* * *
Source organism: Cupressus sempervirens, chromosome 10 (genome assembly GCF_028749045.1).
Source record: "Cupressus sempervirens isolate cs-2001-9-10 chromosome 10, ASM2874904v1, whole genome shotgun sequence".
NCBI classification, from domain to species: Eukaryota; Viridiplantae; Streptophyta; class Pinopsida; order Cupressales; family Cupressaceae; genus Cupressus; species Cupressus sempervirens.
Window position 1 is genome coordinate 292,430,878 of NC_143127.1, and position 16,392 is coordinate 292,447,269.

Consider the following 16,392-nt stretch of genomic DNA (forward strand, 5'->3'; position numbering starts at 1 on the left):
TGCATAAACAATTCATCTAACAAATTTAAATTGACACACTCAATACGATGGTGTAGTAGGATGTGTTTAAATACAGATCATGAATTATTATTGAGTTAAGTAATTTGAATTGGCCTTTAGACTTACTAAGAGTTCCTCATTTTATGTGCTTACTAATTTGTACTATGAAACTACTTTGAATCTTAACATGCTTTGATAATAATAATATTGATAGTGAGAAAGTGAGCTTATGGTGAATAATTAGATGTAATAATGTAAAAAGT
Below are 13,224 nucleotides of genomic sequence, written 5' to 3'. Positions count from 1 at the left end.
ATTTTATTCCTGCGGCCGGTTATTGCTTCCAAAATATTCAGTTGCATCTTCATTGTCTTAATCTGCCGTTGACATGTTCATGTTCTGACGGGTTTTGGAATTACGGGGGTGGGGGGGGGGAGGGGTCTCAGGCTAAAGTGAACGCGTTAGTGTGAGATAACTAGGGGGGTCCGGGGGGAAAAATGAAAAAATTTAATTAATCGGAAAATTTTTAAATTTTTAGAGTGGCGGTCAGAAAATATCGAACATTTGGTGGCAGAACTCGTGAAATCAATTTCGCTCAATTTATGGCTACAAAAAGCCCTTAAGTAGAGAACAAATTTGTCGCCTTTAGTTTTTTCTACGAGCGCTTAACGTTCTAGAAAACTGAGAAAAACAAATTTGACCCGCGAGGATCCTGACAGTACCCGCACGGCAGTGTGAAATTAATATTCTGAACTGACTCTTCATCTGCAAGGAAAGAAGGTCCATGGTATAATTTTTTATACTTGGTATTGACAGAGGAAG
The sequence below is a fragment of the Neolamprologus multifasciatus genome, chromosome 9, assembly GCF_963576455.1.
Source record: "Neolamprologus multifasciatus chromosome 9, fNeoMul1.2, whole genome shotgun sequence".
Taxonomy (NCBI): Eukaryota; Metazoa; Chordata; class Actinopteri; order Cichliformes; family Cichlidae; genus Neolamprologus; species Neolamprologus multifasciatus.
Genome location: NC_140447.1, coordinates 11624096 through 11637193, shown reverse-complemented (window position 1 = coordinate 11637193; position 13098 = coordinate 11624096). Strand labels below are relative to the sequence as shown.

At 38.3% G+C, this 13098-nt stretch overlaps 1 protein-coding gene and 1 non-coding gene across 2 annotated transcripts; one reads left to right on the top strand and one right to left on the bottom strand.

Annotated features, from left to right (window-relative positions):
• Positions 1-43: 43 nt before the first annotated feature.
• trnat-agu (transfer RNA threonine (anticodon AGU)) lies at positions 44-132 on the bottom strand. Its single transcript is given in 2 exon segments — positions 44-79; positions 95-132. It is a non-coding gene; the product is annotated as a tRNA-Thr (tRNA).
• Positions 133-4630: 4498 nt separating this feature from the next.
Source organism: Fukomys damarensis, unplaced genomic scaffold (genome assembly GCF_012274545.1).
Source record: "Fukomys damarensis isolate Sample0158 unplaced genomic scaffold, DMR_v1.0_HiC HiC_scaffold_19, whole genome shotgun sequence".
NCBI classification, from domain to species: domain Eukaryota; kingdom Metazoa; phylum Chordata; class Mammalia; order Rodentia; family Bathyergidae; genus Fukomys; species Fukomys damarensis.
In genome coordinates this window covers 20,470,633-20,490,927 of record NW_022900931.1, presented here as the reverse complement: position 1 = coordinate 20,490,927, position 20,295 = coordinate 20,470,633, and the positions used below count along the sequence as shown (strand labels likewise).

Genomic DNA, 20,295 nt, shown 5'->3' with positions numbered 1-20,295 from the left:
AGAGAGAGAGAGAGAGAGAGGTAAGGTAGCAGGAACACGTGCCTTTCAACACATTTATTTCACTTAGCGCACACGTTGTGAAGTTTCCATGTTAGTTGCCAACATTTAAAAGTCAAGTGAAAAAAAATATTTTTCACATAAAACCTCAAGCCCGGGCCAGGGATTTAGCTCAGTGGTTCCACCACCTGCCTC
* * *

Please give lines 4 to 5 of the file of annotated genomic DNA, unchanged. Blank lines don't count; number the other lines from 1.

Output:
Window position 1 is genome coordinate 292,430,878 of NC_143127.1, and position 16,392 is coordinate 292,447,269.

Consider the following 16,392-nt stretch of genomic DNA (forward strand, 5'->3'; position numbering starts at 1 on the left):